Matchmaking was my career.
 
Nothing else in the world made me feel as special. This was a rare gift, an honored calling. My soon-to-be lucrative salary and longevity rivaled prized professionals like doctors and lawyers. Walking into a room elicited reverence, respect, and recognition. In most households, the discovery of a matchmaker was met with rejoicing. But not in mine.
 
I would bring people together, create happiness where none existed before. Because of its scarcity, the gift of joy accompanied by romantic love exceeded any monetary or material equivalent.
 
I'd never thought about doing anything else. I had no backup plans. My mother couldn't take this away from me.
 
Any parent would be happy to have a child with this profession, yet Mom had been dead set against it from the beginning. She reasoned that it was an impractical vocation with no guarantees of stability. She feared that I'd waste my time and hers, only to fail. Mother always thought she knew best, but she didn't-not when it came to me and my life . . . or abilities.
 
"What I'm looking at is better than the data entry job. More money."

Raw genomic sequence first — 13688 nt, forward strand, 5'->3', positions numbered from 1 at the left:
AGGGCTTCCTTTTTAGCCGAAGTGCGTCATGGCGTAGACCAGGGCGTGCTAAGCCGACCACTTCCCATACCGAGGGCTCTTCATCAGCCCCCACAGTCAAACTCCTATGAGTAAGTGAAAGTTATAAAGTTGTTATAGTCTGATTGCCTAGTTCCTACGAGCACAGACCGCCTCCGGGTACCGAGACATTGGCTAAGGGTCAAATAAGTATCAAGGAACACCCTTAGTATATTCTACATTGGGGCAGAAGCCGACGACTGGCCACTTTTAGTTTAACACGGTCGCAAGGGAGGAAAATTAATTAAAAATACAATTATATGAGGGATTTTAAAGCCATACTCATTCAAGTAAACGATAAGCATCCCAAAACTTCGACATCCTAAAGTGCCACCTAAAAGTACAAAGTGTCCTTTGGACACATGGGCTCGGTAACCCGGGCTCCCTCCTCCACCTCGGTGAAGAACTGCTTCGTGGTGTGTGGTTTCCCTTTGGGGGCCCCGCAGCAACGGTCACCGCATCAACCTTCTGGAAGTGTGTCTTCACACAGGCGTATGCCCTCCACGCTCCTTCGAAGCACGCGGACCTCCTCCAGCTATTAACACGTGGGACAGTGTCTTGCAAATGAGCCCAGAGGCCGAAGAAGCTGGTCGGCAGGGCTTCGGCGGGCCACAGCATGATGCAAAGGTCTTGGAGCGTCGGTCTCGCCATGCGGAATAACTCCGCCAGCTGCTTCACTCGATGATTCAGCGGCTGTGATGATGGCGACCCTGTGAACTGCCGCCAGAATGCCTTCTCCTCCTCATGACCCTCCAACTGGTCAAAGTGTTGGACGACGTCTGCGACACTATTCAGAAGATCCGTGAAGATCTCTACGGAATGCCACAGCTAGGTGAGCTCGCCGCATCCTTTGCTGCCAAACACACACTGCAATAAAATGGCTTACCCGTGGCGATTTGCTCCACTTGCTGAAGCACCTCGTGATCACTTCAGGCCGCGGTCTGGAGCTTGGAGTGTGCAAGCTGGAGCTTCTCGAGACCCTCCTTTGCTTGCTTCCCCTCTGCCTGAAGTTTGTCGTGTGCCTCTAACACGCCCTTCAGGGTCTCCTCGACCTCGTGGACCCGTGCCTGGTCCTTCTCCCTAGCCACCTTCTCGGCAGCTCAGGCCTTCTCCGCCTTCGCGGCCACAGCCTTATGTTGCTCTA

"Oh." I noted the audible click of my mother's mood change. "Be home for dinner tonight. Your father missed you last night. I'm cooking your favorite: salted duck egg congee. Don't be late."
 
My furniture delivery would need to be rescheduled to tomorrow. I snuffed the groan that was building in my throat. "I won't."
 
"Love you."
 
"Love you," I echoed.
 
An aborted sigh escaped my lips until my lungs were drained of air. I released my grip on my phone and lowered myself to the floor, gathering the scattered pieces of tattered latex: the remnants of the exploded balloon. As soon as I was done, my stomach finished its revolt and I headed for the bathroom.
 
They didn't know I was moving out. All of my possessions were still at my childhood home.
 
You couldn't choose your parents.
 
You had to cherish the ones you had.
 
They loved you and you loved them.
 
 
Without delays on the major highways, my parentΓ•s house was a thirty-five minute drive south to Scarborough. The snarls of Toronto traffic turned lanes into amusement park waiting lines regardless of the time of day. I came equipped with Abbey Road, Revolver, and Rubber Soul.